Bleak outlook for homeless after election

Nearly 300,000 homeless

Howard Salkow

Senior Journalist

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Inspire Realty founder/ property advisor Colin Lee (centre) with colleagues Andrew Koleda (on his left) and Melanie Cabral. Image: Supplied

A leading property adviser is predicting homelessness is likely to worsen after the Australian Federal Election on May 21 as investors have been holding off on development applications.

Inspire Realty founder/property adviser Colin Lee, aka ‘Property Prince’, said with elections looming, some investors and developers were being cautious holding off on developments until after the election results were announced.

“Every developer I have spoken to nationally in the last three weeks has been waiting and seeing what the new government will put into place on negative gearing,” said Lee.

Negative gearing means borrowing to invest, as when you take an investment loan, your property is 'geared'. 'Negative gearing' happens when the costs of owning a rental property exceeds the rent returns you earn.

Raine&Horne Port Douglas Licensee and Director, David Cotton, said historically, the real estate market slows down slightly before every federal election.

“Buyers tend to wait to see what policies are promised, and to assess any financial implications these might have on them.

“These can differ significantly on individual circumstances, so I cannot comment on the effects of these changes,” said Cotton

Charitable initiatives

Some of the real estate companies, meanwhile, have undertaken charitable initiatives to assist with this cause.

The Raine & Horne Foundation, for example, has raised $50,000 for Dignity, an Australian charity making a real difference to the lives of those experiencing homelessness.

Dignity currently provides supported temporary accommodation and longer-term stable housing for hundreds of people every night of the year. The charity operates multiple programs to prevent homelessness, including food relief and education across Australia.

Since Dignity’s inception, it has provided over 95,000 nights of supported temporary accommodation to people experiencing homelessness.

Another initiative is “Walking in 1,600 socks”. The Raine & Horne Foundation raised a significant donation by selling 3,000 pairs of Swanky Socks as part of its “Take a walk in their socks” campaign that ran for the entirety of last year’s fourth quarter.

Alan Crossman, Principal & Licensee, Property Shop Port Douglas & Mossman, said there would be quite a time difference between an approval been given on a development property and its actual completion in any circumstances, so it will not resolve the immediate problem of a shortage of long term rental properties.

“At present there is around 10 properties for rent in the Port Douglas region and most of these will have been let by the time this article is published. Many owners who have been letting their investment properties out long term during the COVID period are switching to holiday letting as the demand for such has returned in strength and the income is attractive.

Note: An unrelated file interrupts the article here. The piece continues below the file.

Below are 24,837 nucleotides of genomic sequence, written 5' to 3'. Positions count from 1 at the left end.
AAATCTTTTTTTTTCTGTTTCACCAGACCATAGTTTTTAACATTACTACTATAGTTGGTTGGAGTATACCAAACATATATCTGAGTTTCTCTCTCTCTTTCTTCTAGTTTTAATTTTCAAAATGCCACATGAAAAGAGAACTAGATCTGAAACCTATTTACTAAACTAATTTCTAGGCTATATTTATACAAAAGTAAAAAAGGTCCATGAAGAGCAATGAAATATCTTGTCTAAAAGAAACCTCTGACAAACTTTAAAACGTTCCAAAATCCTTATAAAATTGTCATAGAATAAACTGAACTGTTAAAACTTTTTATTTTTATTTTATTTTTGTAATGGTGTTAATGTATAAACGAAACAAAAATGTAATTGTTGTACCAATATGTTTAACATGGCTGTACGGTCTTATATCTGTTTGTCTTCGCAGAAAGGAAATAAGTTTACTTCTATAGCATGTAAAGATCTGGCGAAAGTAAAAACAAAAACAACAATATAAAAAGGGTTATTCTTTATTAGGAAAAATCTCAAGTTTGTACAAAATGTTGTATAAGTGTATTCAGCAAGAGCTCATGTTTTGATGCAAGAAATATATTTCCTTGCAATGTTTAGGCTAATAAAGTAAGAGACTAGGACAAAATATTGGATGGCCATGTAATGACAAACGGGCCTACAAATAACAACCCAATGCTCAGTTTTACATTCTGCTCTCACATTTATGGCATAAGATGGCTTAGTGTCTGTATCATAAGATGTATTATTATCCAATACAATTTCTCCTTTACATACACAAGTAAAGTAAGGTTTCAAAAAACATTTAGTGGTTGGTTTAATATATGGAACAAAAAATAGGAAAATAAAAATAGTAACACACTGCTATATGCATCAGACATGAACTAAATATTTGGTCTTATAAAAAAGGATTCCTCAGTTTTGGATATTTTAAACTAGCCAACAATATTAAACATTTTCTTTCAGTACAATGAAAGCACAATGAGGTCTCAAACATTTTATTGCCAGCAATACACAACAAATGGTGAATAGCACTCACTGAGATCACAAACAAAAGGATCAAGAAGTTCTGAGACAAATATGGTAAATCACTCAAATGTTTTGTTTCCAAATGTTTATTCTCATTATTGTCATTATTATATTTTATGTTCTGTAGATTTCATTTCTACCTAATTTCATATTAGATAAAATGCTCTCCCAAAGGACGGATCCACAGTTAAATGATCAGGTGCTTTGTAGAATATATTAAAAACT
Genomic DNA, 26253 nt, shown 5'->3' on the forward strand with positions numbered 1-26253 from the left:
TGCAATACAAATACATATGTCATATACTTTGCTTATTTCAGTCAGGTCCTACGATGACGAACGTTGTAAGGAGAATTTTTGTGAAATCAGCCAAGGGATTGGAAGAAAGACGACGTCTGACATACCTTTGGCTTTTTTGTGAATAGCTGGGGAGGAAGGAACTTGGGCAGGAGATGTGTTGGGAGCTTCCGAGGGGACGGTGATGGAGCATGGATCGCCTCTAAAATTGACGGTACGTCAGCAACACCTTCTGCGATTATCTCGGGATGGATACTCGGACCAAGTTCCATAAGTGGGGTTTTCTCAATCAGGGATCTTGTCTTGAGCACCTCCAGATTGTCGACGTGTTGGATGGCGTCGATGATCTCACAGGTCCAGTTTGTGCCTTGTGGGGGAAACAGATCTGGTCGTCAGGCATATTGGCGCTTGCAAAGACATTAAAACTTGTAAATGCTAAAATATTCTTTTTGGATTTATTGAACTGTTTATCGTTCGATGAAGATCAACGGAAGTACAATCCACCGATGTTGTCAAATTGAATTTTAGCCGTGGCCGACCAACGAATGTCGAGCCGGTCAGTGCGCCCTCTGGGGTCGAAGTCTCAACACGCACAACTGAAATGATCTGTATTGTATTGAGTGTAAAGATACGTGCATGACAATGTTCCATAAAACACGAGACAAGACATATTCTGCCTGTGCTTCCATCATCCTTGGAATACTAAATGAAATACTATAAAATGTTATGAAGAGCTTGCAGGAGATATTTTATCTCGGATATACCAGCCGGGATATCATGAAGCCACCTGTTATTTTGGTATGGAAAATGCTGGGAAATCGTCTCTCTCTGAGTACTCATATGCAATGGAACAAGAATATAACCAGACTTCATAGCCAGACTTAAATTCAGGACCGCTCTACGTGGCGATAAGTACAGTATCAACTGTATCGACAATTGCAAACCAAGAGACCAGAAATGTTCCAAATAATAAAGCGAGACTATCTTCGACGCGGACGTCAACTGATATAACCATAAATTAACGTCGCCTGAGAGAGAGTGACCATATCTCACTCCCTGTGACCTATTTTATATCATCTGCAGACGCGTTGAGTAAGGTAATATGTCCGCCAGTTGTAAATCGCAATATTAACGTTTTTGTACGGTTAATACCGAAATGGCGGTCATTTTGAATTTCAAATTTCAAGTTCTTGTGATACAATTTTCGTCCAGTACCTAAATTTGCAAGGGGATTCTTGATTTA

“One short term, part-solution, may be that homeowners/occupiers consider renting out that spare bedroom or the like and earn extra income as a result. This option will not suit everybody but it’s a thought,” said Crossman.

Mark Flinn, Selling Principal, Ray White Port Douglas, saidwith the lack of housing availability across Australia and with the costs to build increasing, “I cannot see why or how the government would want to or need to make any changes that affect the bottom line for investors in property.

“I believe the status quo will apply still. Even with an election coming up soon we still have strong demand across the board from buyers.”

Demand outstrips supply

Meanwhile, Lee said some of these developers are waiting to spend millions of dollars from small-time developers doing 4-5 townhouses to high rise unit developments. They want assurity.”

He said after the election, this would lead to increased rental and sales prices as demand would continue to outstrip supply.

“We will be even worse off because of this,” he said.

“Properties will not go down. People need a place to live and property is in high demand from renters and buyers.”

The national rental vacancy rate fell to one per cent in March, halving year-on-year, with all capital cities now operating in a landlord’s market, Domain’s latest Rental Vacancy Rate report found.

Landlords in competitive markets are being inundated with applications amid the shortage of available rentals and tenants are increasingly offering above the advertised price, or up to a year’s rent in advance to secure a home, agents have reported.

This pressure has increased following the reopening of international and domestic borders.

“Some people predicted properties would go down 20 per cent during Covid and they have gone up 20 per cent,” said Lee.

“It’s about time in property rather than timing the property. Homes are not being built fast enough to accommodate demand and we have a ferocious appetite from overseas.”

Women worse off

He said the homeless issue would escalate and Australian women in their 50s and 60s were thefastest-growing homeless group.

“In 2016, the Australian Bureau of Statistics reported there were 116,000 people homeless across Australia.

“Now, there are over 290,000 people and growing, according to Launch Housing.”

Lee has launched a Better Future Day on May 13 to give the community hope among growing disillusionment with the state of the world.

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